INTERNET(3)                                           INTERNET(3)

          in_host, in_ntoa, in_address, in_service - internet

          #include <sys/inet/in.h>

          char *in_host(hostaddr)
          in_addr hostaddr;

          char *in_ntoa(hostaddr)
          in_addr hostaddr;

          in_addr in_address(hostname)
          char *hostname;

          struct in_service *in_service(name, proto, port)
          char *name, *proto;
          unsigned int port;

          These routines are loaded by the -lin option of ld(1).

          Internet addresses, type in_addr, are 32 bit quantities glo-
          bal to the network.  The ascii representation for an in_addr
          can be either a host name or the form b1.b2.b3.b4, where
          each `bx' is the value of the x'th byte of the address in
          decimal.  The mapping of an internet address to a host name
          is an n to m mapping.  Since host names are considered local
          `aliases' for internet addresses, the host to address map-
          ping is subjective.

          In_address maps an internet host name to an address.

          In_host maps an internet address into a host name.

          In_ntoa maps an internet address to its ascii numeric for-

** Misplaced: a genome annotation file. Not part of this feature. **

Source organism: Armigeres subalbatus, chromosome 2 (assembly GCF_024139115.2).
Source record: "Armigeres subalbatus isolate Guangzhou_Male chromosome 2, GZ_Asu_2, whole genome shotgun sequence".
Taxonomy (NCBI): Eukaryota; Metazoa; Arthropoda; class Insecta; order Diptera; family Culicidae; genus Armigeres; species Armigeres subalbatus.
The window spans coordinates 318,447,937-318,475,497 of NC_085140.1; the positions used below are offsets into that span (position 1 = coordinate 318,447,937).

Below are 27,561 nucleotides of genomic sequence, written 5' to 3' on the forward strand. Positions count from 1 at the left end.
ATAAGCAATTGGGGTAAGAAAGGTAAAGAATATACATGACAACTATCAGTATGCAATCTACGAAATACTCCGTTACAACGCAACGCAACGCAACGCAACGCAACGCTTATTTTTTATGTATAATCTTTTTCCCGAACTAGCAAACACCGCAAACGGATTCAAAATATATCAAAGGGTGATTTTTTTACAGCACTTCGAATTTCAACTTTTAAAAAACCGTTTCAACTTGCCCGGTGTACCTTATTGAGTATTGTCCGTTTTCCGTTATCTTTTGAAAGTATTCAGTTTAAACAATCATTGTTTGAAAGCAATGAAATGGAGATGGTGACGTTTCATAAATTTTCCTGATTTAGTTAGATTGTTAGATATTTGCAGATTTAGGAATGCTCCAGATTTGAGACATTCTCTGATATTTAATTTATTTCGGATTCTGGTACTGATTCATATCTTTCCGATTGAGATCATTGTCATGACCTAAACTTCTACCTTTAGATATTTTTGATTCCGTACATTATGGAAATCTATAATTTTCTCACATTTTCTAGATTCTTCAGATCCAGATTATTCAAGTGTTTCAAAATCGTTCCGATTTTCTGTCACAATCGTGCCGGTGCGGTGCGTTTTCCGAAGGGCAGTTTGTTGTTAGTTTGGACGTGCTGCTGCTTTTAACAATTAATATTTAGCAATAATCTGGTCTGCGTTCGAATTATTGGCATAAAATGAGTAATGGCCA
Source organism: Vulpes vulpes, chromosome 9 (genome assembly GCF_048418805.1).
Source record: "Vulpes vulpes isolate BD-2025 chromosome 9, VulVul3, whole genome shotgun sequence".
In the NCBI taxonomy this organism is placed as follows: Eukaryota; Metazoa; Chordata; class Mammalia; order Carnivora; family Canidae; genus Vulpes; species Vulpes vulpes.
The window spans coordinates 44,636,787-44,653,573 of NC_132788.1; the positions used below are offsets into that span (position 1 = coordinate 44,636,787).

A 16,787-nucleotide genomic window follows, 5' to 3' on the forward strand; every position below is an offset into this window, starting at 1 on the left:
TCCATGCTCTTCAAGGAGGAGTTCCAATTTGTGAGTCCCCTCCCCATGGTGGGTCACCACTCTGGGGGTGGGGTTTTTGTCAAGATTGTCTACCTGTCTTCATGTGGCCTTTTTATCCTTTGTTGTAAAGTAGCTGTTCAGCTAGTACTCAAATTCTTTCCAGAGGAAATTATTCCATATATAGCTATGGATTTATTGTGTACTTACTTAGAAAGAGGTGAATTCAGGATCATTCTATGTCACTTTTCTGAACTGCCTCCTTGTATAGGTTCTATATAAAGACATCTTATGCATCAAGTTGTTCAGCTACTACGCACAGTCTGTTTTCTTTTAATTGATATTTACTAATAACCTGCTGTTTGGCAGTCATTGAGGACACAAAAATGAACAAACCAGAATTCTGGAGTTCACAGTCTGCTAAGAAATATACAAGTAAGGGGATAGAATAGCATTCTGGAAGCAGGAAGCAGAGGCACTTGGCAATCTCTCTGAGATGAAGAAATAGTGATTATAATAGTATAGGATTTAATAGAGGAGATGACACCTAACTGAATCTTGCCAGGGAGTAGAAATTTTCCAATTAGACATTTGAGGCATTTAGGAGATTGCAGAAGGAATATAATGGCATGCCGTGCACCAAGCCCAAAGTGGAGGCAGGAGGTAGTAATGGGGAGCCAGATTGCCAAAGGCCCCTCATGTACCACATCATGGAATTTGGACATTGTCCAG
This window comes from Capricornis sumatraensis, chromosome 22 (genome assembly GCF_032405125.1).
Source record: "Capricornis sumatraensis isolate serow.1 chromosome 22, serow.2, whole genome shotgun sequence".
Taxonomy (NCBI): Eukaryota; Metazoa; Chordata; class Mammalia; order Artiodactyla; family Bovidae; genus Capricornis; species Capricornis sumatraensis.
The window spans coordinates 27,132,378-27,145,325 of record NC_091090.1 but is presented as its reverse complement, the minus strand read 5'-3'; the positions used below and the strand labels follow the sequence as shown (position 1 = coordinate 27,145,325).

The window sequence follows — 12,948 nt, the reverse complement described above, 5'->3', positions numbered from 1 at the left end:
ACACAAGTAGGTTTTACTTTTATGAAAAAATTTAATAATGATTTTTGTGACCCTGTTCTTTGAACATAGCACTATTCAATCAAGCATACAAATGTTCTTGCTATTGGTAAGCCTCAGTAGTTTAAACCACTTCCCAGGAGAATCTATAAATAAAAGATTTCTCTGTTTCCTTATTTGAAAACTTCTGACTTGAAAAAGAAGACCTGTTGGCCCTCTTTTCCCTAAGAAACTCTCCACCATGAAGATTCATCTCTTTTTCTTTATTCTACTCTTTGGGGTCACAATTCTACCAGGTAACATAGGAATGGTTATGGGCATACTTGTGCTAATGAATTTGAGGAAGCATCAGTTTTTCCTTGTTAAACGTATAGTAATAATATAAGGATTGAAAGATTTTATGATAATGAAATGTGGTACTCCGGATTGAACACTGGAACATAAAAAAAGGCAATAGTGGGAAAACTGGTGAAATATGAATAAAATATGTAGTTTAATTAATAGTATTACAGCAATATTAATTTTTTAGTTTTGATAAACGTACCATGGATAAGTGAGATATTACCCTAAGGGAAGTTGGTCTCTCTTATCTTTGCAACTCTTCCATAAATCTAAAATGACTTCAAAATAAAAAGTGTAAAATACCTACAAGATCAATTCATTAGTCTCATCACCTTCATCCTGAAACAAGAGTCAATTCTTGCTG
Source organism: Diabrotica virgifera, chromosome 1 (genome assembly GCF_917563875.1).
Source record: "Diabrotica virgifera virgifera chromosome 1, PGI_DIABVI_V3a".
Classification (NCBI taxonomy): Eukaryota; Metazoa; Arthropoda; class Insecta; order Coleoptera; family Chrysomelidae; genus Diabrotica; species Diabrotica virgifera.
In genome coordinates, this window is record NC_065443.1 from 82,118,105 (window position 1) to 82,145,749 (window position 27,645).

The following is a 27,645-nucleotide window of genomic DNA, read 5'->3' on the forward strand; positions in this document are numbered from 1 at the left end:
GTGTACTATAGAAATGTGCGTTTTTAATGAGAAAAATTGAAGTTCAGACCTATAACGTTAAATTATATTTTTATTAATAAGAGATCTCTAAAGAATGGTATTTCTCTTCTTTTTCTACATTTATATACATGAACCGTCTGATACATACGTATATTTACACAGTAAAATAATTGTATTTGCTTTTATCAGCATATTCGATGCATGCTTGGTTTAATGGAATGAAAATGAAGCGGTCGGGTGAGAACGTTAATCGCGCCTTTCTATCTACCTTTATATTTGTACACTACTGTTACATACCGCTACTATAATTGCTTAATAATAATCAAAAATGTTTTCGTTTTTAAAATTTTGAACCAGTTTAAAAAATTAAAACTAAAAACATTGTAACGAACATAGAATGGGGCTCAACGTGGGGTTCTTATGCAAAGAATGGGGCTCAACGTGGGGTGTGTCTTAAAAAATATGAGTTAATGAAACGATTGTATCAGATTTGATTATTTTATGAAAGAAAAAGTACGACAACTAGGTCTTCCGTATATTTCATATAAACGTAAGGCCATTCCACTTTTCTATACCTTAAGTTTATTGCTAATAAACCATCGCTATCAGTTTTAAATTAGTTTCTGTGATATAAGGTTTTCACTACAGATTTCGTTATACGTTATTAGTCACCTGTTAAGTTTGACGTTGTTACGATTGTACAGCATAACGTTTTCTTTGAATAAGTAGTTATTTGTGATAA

In_service looks up an entry in the services file and
          returns the closest match.  If either name or port are 0,
          they will match any name or port.  If proto is 0, the
          ``tcp'' protocol is assumed.

          /usr/inet/lib/hosts mapping between host names and addresses
          /usr/inet/lib/networks   mapping between network names and addresses
          /usr/inet/lib/services   database of services
          /usr/inet/lib/hosts.equiv     machines with common administration

     INTERNET(3)                                           INTERNET(3)

          tcp(3), udp(3)

          The mappings between internet addresses and names is arbi-
          trary at best.  The hosts file may contain many addresses
          for each name and/or many names for each address.
          In_address and in_host each start at the beginning of the
          file and search sequentially for a match.  Therefore,
          in_addr(in_host(addr)) == addr is not necessarily true.